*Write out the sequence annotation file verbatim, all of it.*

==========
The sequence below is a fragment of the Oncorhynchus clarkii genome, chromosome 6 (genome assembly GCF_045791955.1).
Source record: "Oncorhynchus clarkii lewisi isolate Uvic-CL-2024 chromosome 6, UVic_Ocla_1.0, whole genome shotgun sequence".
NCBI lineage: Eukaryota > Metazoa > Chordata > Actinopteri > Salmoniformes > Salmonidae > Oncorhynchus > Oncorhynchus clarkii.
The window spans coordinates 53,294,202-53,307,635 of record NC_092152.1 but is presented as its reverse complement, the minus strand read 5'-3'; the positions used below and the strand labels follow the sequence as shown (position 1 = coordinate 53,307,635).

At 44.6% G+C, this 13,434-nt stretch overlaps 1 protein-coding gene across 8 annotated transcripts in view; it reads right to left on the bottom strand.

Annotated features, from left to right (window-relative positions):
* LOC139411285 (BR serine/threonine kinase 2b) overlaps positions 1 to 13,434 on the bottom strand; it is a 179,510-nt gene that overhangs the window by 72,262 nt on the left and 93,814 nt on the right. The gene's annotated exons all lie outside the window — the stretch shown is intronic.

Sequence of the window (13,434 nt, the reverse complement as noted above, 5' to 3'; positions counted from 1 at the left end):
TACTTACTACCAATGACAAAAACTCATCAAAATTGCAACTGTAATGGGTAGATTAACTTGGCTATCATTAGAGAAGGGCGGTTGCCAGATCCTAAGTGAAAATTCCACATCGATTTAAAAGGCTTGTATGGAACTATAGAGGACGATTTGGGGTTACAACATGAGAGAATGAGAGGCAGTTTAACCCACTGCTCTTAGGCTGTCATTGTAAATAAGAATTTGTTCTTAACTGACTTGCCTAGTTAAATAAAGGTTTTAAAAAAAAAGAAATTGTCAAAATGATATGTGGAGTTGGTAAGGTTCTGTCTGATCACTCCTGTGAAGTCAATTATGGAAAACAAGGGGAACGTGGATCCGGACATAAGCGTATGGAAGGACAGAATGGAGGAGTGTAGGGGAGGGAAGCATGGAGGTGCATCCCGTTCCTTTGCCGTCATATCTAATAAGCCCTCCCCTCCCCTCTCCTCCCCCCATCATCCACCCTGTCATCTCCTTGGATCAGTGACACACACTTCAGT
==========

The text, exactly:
The sequence below is a fragment of the Oncorhynchus clarkii genome, chromosome 6 (genome assembly GCF_045791955.1).
Source record: "Oncorhynchus clarkii lewisi isolate Uvic-CL-2024 chromosome 6, UVic_Ocla_1.0, whole genome shotgun sequence".
NCBI lineage: Eukaryota > Metazoa > Chordata > Actinopteri > Salmoniformes > Salmonidae > Oncorhynchus > Oncorhynchus clarkii.
The window spans coordinates 53,294,202-53,307,635 of record NC_092152.1 but is presented as its reverse complement, the minus strand read 5'-3'; the positions used below and the strand labels follow the sequence as shown (position 1 = coordinate 53,307,635).

At 44.6% G+C, this 13,434-nt stretch overlaps 1 protein-coding gene across 8 annotated transcripts in view; it reads right to left on the bottom strand.

Annotated features, from left to right (window-relative positions):
* LOC139411285 (BR serine/threonine kinase 2b) overlaps positions 1 to 13,434 on the bottom strand; it is a 179,510-nt gene that overhangs the window by 72,262 nt on the left and 93,814 nt on the right. The gene's annotated exons all lie outside the window — the stretch shown is intronic.

Sequence of the window (13,434 nt, the reverse complement as noted above, 5' to 3'; positions counted from 1 at the left end):
TACTTACTACCAATGACAAAAACTCATCAAAATTGCAACTGTAATGGGTAGATTAACTTGGCTATCATTAGAGAAGGGCGGTTGCCAGATCCTAAGTGAAAATTCCACATCGATTTAAAAGGCTTGTATGGAACTATAGAGGACGATTTGGGGTTACAACATGAGAGAATGAGAGGCAGTTTAACCCACTGCTCTTAGGCTGTCATTGTAAATAAGAATTTGTTCTTAACTGACTTGCCTAGTTAAATAAAGGTTTTAAAAAAAAAGAAATTGTCAAAATGATATGTGGAGTTGGTAAGGTTCTGTCTGATCACTCCTGTGAAGTCAATTATGGAAAACAAGGGGAACGTGGATCCGGACATAAGCGTATGGAAGGACAGAATGGAGGAGTGTAGGGGAGGGAAGCATGGAGGTGCATCCCGTTCCTTTGCCGTCATATCTAATAAGCCCTCCCCTCCCCTCTCCTCCCCCCATCATCCACCCTGTCATCTCCTTGGATCAGTGACACACACTTCAGT